# Why Short Run Cost Curve Is U Shaped?

Usually, Short Run Cost Curves are U shaped because of something very simple: A company is experiencing diminishing and faltering returns. For example, let's say that the short-run capital is fixed, but after a certain point, the company decides to take on a whole new bundle of work but do not increase the workers, meaning the work quality suffers and production is delayed; this means productivity declines rapidly, causing the numbers (profit, turnaround, etc)  to drop. As the numbers drop, the cost curve begins to plummet on the graph, making that large 'dip' in the U shape short run cost curve and it remains this way for a while. The company sees this is an issue, so quickly employs 100 new workers which immediately helps with the workload and the productivity slowly returns to normal, before rocketing to the best it has ever been within the company. This then of course increases the numbers, so as the numbers and productivity increases, this makes the cost curve elevate, making the U shape form as things start to improve for the company. In short, in this situation, the cost curve shows a whole process, from succeeding, to slowly faltering, to production suffering (the dip), to the recognising of the problem (it starts to rise), then solving the problem (rises higher), to even more success.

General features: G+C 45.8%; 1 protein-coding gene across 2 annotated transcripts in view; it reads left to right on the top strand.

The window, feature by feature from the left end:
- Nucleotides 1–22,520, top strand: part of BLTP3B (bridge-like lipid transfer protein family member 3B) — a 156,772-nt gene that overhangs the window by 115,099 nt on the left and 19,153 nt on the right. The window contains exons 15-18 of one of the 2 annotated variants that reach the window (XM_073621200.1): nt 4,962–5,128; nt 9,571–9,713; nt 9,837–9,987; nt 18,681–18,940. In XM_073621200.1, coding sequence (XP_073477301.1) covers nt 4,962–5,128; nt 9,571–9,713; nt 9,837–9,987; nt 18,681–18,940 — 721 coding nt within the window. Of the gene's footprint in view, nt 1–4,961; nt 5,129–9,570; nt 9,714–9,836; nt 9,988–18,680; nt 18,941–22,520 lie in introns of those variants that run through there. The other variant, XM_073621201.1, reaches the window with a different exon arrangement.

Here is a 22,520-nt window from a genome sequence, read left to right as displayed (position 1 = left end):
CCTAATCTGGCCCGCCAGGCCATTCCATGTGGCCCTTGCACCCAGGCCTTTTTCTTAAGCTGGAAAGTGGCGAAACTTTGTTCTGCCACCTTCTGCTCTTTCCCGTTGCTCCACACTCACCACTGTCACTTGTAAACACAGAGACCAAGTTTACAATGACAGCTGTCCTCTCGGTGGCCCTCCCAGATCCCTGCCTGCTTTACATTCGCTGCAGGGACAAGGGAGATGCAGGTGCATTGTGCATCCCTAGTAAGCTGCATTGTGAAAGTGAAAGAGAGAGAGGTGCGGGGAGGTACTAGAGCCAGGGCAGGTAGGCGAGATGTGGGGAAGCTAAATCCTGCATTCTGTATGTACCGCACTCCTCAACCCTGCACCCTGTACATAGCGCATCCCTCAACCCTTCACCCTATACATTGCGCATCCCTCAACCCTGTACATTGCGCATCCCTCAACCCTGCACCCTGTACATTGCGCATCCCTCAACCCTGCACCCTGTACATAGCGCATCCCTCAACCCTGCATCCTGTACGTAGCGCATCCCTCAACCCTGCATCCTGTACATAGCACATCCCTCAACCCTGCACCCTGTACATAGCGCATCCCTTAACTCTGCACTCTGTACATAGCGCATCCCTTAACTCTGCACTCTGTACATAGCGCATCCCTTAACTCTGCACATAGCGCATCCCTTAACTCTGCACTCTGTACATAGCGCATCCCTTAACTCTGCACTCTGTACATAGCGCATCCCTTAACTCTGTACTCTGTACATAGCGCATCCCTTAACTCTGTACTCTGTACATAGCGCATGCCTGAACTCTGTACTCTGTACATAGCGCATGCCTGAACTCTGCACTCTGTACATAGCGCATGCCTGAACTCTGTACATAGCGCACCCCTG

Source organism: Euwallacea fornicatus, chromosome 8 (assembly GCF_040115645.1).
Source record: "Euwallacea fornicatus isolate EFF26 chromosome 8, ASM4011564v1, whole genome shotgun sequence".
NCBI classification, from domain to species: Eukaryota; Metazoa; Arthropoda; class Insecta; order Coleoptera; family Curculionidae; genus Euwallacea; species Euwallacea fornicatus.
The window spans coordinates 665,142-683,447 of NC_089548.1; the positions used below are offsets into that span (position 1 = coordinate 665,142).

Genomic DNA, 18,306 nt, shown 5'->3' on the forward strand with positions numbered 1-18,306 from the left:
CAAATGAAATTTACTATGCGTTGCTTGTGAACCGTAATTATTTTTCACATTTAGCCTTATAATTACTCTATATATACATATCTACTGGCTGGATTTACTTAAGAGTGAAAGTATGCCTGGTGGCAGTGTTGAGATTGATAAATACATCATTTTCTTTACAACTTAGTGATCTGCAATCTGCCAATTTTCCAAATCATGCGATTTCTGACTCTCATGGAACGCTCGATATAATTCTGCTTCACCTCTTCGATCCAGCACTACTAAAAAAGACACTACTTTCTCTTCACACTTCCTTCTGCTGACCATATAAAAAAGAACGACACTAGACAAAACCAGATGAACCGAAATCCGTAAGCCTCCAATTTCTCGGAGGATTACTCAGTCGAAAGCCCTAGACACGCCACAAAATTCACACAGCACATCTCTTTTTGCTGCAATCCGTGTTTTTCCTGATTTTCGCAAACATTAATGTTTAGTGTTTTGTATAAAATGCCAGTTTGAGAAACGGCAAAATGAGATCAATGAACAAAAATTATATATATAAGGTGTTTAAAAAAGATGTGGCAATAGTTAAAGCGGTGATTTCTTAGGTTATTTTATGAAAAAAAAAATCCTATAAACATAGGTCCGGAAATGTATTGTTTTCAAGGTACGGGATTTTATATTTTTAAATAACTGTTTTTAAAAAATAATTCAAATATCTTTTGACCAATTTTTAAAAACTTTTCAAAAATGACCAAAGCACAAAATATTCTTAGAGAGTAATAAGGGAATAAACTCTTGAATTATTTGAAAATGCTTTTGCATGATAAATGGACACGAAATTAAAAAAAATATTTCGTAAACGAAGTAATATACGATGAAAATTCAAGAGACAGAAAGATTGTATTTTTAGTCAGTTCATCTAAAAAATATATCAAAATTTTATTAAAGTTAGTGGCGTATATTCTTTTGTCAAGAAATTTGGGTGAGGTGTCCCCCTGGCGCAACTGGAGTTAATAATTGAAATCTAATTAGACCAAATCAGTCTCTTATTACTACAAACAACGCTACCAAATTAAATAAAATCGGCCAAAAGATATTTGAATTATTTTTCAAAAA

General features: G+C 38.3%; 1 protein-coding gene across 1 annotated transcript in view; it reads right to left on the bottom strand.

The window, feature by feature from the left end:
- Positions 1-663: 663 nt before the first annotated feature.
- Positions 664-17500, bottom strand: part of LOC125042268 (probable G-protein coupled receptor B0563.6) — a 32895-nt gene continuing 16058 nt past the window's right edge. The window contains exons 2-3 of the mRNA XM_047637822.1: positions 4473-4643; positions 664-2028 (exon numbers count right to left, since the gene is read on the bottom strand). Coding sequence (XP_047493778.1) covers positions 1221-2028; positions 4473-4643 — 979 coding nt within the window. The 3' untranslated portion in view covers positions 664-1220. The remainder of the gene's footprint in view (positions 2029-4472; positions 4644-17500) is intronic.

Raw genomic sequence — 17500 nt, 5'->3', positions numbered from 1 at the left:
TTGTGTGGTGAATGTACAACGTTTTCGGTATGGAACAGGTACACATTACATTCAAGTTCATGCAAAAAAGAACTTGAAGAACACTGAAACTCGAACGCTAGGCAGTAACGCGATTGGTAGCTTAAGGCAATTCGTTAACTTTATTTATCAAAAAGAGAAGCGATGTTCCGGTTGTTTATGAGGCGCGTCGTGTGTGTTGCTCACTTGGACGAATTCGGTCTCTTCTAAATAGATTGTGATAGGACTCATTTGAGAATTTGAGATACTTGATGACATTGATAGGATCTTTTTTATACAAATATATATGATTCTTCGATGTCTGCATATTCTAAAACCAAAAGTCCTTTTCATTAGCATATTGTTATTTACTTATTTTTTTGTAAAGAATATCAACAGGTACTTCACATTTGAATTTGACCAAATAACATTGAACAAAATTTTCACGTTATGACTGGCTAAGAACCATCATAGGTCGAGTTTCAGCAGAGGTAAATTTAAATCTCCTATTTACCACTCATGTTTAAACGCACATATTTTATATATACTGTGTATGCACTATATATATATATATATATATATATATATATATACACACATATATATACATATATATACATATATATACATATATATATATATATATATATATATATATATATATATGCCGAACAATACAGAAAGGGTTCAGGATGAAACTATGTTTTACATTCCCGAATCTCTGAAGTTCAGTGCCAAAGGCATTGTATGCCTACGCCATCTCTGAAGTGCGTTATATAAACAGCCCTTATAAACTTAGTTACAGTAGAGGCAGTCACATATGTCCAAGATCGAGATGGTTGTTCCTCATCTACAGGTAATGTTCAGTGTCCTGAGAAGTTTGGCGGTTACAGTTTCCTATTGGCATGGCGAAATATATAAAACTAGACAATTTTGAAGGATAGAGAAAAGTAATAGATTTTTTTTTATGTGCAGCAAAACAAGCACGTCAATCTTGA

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Short Run Cost curve is composed of Total Cost, Total Fixed cost and Total Variable Cost

Total cost = Total fixed cost + Total Variable cost

(Average cost x Quantity) = (Average fixed cost x Quantity) + (Average Variable cost x Quantity)

At first the Average Cost is too high due to large Fixed Costs and small outputs.

As output increases, the Average Cost accordingly falls.

When diminishing returns due to increasing variable cost, then the Average Costs start to increase

This gives the Short Run Cost Curve a “you”-Shape.
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